THE BLOG
12/28/2007 04:55 pm ET | Updated May 25, 2011

New Music/New Perspective

It is unusual for a writer, when giving the traditional "end of the year wrap-up", to say something at once clarifying and wise. Robert Everett-Green noted that "Calgary Opera continued to beat the odds by bravely putting a new Canadian opera on its main stage, and rousing the town to come and see it. I wasn't crazy about the result (Frobisher, a northern melodrama with a John Estacio score that kept drifting south to Broadway), but most of the new operas staged at La Scala or the Paris Opera in the past two centuries weren't masterpieces either. If you want to win, you have to keep playing."

Having not heard one note of Frobisher, let alone seen it, I can say nothing whatsoever about it. But it was the last part, "... but most of the new operas staged at La Scala or the Paris Opera in the past two centuries weren't masterpieces either. If you want to win, you have to keep playing" that caught my eye.

Mr. Everett-Green has stated an essential - and often ignored - truth: The vast majority of "new music" is almost by definition dreadful stuff. Well over 90% of the "new music" turned out in 1770 was uninspired, uninteresting, amiable, and unmemorable. It was played, it was courteously received, and it dropped off the face of the earth within twenty years. Likewise most of the new compositions from 1870 and 1970. Some of it has survived in libraries, much of it has not. For much of the great musical repositories of Europe, what the artillery of World War One did not reduce to ashes the firebombs of World War Two did.

The pattern has been repeated since Monteverdi's day and continues to our own. Here in New Haven, much of the music presented in public performance is under Yale University's auspices, and as a result we get to hear a good deal of newly composed music. Given that many concert-goers are accustomed to greeting the announcement of new compositions on concert programs with all of the enthusiasm usually associated with a trip to the endodontist for a root canal, management is generally hesitant to program it. Academic institutions have the luxury of being able to look past the financial bottom line in this respect, and as a result a good deal of music by Yale composers and their friends can be heard in these parts on almost a weekly basis.

Like most swords, this one is two-edged. What is often performed is music that is written by academics for the edification of other academics. Such music is written for purposes ostensibly loftier than appeal to the Great Unwashed. The public shuns it because they feel - often rightly - that it is not written for them. Composers can yell until they are blue in the face that what they are producing is a far cry from the mathematically correct and fascinating-as-a-mud-puddle twaddle that was "new music" thirty or forty years ago, but so long as the public hears "new composition" and thinks "plink-plank-plunk" it is a wasted effort. The clue is, as Mr. Everett-Green has stated, is that "If you want to win, you have to keep playing."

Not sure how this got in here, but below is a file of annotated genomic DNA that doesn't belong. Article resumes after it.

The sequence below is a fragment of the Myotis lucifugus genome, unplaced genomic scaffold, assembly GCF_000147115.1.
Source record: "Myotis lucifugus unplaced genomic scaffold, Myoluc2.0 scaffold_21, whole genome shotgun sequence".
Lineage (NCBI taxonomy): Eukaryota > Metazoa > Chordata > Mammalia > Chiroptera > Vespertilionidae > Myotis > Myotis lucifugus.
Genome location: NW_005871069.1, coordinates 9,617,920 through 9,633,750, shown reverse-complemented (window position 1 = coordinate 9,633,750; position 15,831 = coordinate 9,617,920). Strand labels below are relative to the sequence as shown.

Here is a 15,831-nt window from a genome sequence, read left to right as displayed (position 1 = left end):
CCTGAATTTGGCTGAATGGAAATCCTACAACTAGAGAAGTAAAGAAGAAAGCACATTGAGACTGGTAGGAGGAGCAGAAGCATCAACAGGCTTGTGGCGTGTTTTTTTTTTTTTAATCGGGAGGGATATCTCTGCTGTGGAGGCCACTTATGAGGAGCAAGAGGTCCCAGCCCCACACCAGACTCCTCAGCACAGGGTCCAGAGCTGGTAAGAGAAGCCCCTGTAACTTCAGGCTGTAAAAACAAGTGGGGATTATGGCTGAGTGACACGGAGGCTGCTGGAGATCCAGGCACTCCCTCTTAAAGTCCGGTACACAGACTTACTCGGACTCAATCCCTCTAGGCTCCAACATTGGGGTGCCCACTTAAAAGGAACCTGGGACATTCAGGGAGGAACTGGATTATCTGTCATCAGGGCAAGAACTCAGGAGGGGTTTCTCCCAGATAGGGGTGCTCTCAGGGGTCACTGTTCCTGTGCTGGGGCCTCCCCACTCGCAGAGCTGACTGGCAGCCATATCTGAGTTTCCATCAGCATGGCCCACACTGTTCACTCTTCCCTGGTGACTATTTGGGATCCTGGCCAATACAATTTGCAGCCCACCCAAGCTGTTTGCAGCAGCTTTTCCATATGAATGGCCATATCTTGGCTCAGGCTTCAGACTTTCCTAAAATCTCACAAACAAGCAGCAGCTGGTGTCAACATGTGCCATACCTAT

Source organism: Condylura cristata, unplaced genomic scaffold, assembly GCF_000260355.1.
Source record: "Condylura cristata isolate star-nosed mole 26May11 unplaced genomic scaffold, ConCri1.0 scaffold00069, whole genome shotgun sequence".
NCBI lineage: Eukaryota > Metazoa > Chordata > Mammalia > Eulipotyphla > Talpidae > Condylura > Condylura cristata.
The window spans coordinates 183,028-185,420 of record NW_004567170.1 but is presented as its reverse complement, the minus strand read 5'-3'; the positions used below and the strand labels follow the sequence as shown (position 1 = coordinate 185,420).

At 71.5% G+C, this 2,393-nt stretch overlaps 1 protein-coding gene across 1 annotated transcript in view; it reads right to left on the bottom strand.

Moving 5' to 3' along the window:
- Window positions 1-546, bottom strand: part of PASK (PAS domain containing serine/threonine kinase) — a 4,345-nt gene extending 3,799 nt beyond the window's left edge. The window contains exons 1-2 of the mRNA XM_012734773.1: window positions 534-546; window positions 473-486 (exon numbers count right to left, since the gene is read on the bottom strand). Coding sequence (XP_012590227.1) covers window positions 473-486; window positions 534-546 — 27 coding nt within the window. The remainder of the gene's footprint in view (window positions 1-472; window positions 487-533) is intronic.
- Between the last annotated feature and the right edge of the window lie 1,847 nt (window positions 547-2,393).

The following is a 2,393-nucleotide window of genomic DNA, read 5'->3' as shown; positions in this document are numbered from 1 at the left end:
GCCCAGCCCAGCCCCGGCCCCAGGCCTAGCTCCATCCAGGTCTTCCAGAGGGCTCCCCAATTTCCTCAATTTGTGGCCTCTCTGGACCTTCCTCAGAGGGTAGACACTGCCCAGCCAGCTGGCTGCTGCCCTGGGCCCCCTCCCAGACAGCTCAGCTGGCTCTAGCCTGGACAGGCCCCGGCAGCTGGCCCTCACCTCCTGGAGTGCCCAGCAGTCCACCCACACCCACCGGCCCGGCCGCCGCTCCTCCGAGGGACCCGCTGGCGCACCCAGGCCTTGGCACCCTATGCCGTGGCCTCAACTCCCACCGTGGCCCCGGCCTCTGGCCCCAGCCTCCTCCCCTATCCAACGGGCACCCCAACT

The winnowing process of time is hardly infallible. On occasion factors combine to cause a wonderful piece of music to become unjustly neglected, but if the process puts forth "false negatives" (damning to obscurity works of genuine merit) it seldom brings forth false positives, which is to say that works performed for a hundred years or more are seldom unworthy of attention. Concert managers, mindful of the financial consequences of getting too far ahead of their audiences, are a timorous bunch, preferring the sure-fire hit to something newly composed. Yet the curse of over-performance is beginning to hit hard, as audiences are rebelling against being asked to sit through the umpteenth performance of Mozart's Piano Concerto No. 21.

New compositions are, as a statistical matter, quite likely to be heard, forgotten and seldom thought of ever again. But that statistical truth ignores the plain fact that music is an evolving art form, and that although some of the new music performed is part of an evolutionary dead end, other new compositions may well be highly meritorious and will form the body of "classical music" in the year 2107. Often, the only way you are able to discover quality is to listen to a good deal of dross and make your own decisions...but without a regular diet of the newly created you never know. "If you want to win, you have to keep playing." This phrase ought to be emblazoned over the computer monitors of every arts organization manager in the civilized world.